Get vitamin D and sunscreen, not both

In the hot summer, ultraviolet rays have become a major concern for everyone. There are many hazards of ultraviolet rays, first of all affecting our face value. Everyone knows that when you go out for an hour or two at noon, your skin will be sunburned, with erythema or pigmented sunburn, and sometimes peeling.

A longer time will cause the skin color to change, the skin to become bronze or black, and panda arms appear. And no matter how many anti-aging measures we do, it can’t compare with the effect of ultraviolet light aging. Only a light exposure will make our skin lose its elasticity and age quickly.

Even if it only affects the face value, ultraviolet rays can also cause a variety of diseases, such as making our vaccines ineffective, producing non-melanoma skin cancer, solar keratosis, keratitis, malignant melanoma, and even The risk of blindness from secondary cataracts is really a big killer of health.

Because of this, everyone strives to live in a house where the door does not go out of the way. Even if they go out occasionally, they will apply thick sunscreen. Sunscreen can effectively block ultraviolet rays, which can be said to save us. But it also brings new problems, such as insufficient vitamin D content.

Everyone knows that although ultraviolet rays are abhorrent, they are also beneficial. First, they can sterilize and kill insects, such as mites on our faces, and secondly, they can also react with the skin to produce vitamin D. And this process is irreplaceable, which means that we can not replace the production of vitamin D through food or other methods. The most important thing is that our body does need this ingredient. Many experiments have proved that vitamin D produced by light can effectively reduce the incidence of osteoporosis in the elderly.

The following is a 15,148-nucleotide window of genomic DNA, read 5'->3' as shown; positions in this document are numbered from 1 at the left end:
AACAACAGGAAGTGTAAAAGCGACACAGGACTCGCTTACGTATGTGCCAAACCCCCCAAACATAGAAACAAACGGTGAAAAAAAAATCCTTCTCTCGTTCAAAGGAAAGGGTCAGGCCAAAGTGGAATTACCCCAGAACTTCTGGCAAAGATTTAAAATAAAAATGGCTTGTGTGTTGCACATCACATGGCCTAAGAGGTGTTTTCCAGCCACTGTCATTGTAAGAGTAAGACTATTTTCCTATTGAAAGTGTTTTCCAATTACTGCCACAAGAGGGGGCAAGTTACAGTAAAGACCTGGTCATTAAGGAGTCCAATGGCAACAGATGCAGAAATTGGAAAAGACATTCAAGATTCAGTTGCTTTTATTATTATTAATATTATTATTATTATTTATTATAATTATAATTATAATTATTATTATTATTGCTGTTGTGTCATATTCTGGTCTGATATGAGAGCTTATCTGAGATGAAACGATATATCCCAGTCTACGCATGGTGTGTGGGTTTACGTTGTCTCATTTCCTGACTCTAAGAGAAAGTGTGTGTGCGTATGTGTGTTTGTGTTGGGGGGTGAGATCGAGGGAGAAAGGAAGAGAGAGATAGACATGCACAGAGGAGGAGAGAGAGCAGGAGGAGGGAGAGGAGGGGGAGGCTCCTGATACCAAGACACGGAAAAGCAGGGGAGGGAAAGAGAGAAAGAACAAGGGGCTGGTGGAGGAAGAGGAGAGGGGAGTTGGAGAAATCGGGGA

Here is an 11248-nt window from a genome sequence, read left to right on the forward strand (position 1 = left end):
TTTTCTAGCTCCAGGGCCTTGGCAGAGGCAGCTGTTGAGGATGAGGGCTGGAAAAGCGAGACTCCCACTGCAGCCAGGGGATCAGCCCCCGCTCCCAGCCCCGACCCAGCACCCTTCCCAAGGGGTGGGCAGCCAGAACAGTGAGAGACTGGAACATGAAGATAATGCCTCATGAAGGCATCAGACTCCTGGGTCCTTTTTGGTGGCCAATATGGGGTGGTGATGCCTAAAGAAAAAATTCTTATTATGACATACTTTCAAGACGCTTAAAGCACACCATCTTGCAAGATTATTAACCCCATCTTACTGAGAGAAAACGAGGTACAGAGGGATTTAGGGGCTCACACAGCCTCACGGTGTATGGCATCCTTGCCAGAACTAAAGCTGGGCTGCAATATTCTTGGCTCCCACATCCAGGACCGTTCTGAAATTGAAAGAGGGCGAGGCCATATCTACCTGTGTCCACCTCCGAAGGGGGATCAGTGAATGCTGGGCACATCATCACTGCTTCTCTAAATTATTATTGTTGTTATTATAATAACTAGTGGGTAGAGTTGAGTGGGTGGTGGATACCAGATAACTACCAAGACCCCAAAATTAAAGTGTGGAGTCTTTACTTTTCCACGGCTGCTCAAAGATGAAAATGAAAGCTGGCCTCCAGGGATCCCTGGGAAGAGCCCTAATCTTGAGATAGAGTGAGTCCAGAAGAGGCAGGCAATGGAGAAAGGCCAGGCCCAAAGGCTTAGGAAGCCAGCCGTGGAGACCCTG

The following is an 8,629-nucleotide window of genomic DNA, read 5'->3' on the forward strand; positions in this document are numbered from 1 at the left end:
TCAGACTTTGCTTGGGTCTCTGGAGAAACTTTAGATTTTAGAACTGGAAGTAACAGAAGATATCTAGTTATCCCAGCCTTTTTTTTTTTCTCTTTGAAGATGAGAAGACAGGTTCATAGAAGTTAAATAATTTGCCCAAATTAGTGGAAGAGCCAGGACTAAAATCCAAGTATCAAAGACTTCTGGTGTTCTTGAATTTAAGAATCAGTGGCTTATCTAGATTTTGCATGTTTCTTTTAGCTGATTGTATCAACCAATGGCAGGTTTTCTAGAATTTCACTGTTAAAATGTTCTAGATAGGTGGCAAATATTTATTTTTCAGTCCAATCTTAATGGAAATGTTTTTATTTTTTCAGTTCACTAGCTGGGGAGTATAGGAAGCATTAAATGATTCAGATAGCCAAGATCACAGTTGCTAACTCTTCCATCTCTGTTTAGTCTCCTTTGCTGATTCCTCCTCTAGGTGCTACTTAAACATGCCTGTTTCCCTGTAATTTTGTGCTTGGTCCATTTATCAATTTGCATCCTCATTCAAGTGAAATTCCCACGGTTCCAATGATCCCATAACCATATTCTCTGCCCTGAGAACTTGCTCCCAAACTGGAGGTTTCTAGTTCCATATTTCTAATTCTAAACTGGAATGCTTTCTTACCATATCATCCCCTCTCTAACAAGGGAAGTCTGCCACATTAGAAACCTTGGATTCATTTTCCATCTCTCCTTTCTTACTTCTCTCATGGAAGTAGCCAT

So in the summer, we are faced with a dilemma. Should we apply sunscreen? If painted, although this can effectively reduce the prevalence of skin cancer, melanoma, and keratosis, it also brings new risks due to too little light, such as insufficient vitamin D synthesis, which can induce osteoporosis. So what should I do to ensure that my body’s bone density and bone content are normal without causing skin diseases?

Fortunately, many people have carried out relevant research and put forward a very impressive method for us, mainly including the following points.

  1. No sunscreen in winter

For some places, vitamin D deficiency is seasonal and mainly occurs in winter. At this time, the sun is not too strong, so you don’t need to apply sunscreen when you go out. For this reason, we can make full use of the winter time, reject sunscreen, enjoy ultraviolet rays, and let vitamin D be fully produced.

  1. Summer morning and evening sun

During the summer noon, the ultraviolet rays are very strong. Naturally, sun protection is needed during this period. However, in the morning or evening, the ultraviolet rays are relatively weak. We can go out for a walk and sunbathe. It usually takes about ten minutes. In addition, you can also directly expose your arms, legs, etc. to the sun to fully promote the skin’s reaction with ultraviolet rays and allow vitamin D to be synthesized in large quantities.

  1. Eat more foods rich in vitamin D

Although vitamin D produced by the reaction of ultraviolet rays with the skin is irreplaceable, eating more foods rich in vitamin D can also effectively prevent osteoporosis such as decreased bone mass and decreased bone density. So we can add these foods properly and drink calcium milk to make ourselves healthier.

Finally, I hope everyone can learn to balance and live a healthy and beautiful life.

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